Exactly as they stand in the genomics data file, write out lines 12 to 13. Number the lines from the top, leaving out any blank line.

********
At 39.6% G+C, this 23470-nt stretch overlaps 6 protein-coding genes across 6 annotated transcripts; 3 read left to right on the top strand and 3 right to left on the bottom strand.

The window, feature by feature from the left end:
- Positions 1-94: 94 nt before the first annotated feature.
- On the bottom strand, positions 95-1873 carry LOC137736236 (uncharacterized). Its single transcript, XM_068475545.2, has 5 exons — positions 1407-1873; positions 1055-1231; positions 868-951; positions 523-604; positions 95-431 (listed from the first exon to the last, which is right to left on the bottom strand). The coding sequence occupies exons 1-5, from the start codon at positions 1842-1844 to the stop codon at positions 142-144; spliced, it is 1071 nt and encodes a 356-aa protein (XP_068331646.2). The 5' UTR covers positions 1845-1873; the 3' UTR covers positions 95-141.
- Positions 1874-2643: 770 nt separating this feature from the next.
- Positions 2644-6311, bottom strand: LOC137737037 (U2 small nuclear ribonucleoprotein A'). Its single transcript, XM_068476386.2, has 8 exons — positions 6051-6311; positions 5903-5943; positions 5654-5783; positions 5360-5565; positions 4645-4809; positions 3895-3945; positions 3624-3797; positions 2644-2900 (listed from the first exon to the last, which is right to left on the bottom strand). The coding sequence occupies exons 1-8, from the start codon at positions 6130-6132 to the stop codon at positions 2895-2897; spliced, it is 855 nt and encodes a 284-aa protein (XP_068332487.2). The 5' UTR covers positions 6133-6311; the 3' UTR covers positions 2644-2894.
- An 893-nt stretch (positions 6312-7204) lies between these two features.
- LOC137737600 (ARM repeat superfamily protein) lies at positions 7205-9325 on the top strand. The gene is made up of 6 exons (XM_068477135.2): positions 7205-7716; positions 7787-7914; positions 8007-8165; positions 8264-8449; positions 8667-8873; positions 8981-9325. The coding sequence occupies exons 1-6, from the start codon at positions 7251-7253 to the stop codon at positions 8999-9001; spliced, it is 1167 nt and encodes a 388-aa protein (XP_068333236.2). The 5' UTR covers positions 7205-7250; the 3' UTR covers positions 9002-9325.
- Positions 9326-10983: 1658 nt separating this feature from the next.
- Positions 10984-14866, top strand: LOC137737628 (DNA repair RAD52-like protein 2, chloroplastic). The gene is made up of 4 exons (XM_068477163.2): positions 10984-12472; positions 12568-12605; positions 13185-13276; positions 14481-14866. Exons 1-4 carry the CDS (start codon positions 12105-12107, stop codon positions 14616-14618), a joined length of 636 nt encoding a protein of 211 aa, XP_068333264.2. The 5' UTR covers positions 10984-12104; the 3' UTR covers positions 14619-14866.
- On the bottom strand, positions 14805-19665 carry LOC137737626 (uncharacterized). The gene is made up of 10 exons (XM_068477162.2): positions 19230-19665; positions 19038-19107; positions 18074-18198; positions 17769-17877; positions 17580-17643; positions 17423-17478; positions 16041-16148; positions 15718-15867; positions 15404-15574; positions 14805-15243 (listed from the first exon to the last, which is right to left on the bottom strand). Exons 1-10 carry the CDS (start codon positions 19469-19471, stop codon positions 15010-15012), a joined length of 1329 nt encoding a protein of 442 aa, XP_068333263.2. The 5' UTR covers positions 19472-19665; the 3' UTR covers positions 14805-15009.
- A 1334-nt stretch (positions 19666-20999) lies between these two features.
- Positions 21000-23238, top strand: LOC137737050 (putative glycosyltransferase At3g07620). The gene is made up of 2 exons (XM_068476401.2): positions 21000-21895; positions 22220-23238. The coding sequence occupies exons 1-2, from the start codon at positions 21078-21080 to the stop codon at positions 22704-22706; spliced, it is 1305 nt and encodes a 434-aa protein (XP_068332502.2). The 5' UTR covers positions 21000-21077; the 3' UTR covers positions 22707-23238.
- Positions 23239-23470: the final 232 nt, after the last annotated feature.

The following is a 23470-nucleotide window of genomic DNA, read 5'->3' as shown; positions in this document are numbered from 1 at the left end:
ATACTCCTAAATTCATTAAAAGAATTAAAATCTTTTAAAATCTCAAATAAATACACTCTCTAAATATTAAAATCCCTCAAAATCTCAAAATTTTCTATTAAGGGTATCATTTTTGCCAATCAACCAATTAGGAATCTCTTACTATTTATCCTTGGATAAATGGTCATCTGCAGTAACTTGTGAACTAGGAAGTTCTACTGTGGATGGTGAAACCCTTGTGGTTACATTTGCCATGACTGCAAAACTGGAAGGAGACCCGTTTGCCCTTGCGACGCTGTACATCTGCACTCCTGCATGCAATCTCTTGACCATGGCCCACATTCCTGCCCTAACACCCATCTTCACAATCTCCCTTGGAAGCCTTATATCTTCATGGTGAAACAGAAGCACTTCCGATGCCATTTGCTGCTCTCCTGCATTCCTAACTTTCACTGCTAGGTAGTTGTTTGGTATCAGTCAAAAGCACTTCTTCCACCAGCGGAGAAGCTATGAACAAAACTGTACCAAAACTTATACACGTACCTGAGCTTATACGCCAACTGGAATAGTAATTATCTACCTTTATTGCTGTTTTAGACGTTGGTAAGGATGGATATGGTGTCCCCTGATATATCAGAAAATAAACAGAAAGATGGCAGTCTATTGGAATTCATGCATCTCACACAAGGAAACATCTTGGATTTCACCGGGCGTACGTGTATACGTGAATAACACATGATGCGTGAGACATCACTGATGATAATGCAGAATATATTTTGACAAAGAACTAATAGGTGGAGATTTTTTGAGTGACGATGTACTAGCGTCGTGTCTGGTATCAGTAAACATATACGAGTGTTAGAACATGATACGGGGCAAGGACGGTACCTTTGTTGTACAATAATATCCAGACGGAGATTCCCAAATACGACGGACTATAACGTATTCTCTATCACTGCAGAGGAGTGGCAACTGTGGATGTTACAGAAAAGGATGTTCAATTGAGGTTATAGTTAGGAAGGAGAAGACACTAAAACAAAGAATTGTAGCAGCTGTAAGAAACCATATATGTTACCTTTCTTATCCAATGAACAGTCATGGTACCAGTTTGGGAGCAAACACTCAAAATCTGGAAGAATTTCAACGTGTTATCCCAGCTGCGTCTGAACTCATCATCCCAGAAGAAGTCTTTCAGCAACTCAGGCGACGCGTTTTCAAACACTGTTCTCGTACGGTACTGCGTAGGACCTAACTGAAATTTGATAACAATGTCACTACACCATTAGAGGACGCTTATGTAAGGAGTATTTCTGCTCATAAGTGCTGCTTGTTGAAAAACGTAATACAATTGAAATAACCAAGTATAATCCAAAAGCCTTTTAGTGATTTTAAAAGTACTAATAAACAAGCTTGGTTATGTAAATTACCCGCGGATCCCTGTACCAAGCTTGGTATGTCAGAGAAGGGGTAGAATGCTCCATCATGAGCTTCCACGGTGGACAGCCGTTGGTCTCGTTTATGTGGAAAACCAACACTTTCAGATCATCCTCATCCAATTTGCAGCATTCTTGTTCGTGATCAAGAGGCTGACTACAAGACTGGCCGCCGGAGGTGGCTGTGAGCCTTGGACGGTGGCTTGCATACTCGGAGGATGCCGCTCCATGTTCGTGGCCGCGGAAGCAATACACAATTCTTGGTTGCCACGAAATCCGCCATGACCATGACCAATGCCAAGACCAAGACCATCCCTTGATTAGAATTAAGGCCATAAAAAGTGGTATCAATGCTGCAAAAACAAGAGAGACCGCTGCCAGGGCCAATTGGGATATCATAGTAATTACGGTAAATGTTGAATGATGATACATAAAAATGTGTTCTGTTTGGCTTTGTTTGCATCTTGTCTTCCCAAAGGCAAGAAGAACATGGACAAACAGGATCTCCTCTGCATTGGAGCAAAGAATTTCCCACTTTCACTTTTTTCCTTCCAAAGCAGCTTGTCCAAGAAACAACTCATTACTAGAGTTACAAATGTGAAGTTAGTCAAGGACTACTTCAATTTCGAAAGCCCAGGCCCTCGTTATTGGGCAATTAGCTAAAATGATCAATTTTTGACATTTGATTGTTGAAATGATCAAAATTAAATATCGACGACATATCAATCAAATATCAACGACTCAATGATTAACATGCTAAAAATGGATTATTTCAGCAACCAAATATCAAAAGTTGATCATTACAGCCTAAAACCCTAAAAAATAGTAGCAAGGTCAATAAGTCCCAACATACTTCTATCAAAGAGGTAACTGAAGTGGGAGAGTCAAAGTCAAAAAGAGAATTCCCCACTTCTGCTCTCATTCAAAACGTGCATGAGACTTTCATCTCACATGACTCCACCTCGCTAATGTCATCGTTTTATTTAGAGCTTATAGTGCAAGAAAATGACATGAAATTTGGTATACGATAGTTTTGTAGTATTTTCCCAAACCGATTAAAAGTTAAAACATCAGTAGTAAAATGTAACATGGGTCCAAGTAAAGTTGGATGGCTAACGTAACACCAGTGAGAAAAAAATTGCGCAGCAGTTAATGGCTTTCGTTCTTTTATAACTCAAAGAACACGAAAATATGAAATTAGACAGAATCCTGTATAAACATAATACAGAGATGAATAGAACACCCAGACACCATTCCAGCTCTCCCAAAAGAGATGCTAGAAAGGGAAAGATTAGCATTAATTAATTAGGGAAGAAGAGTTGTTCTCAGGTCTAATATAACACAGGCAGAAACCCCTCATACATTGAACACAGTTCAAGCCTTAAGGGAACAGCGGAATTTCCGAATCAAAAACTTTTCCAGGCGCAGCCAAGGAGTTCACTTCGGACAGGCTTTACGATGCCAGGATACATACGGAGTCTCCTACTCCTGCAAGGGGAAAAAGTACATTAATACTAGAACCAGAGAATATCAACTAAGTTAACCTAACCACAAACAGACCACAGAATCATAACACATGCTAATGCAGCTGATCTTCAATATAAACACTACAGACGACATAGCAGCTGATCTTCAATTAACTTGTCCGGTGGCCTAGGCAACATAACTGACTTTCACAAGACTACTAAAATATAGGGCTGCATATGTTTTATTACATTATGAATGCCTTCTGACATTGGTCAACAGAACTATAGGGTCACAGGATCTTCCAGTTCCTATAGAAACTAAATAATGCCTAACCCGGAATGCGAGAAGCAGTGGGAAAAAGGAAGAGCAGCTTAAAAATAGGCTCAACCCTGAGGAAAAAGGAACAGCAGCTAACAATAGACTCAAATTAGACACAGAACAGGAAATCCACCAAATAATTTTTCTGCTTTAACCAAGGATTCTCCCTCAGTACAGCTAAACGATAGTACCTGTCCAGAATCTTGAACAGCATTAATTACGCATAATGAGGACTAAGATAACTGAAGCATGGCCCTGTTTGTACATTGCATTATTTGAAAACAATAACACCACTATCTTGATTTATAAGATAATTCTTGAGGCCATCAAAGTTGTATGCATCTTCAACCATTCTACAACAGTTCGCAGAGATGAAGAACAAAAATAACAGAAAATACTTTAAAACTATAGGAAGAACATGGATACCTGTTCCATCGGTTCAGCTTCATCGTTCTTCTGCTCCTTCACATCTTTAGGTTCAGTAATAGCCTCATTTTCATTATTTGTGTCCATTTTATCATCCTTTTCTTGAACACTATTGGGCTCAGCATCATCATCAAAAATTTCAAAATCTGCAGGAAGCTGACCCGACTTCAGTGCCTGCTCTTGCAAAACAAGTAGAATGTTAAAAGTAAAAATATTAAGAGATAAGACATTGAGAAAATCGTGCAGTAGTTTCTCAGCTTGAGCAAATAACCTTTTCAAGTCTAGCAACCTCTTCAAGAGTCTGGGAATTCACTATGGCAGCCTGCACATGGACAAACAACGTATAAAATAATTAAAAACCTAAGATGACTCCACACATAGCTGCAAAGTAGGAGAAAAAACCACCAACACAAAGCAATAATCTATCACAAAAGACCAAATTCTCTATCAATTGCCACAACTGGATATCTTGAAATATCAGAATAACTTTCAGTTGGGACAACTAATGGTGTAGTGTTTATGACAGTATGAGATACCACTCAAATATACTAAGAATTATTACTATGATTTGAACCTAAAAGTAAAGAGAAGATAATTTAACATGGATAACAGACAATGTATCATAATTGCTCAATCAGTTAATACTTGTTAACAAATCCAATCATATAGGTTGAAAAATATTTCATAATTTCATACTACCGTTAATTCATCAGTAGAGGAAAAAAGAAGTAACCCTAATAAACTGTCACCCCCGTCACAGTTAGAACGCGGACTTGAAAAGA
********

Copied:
- A 1334-nt stretch (positions 19666-20999) lies between these two features.
- Positions 21000-23238, top strand: LOC137737050 (putative glycosyltransferase At3g07620). The gene is made up of 2 exons (XM_068476401.2): positions 21000-21895; positions 22220-23238. The coding sequence occupies exons 1-2, from the start codon at positions 21078-21080 to the stop codon at positions 22704-22706; spliced, it is 1305 nt and encodes a 434-aa protein (XP_068332502.2). The 5' UTR covers positions 21000-21077; the 3' UTR covers positions 22707-23238.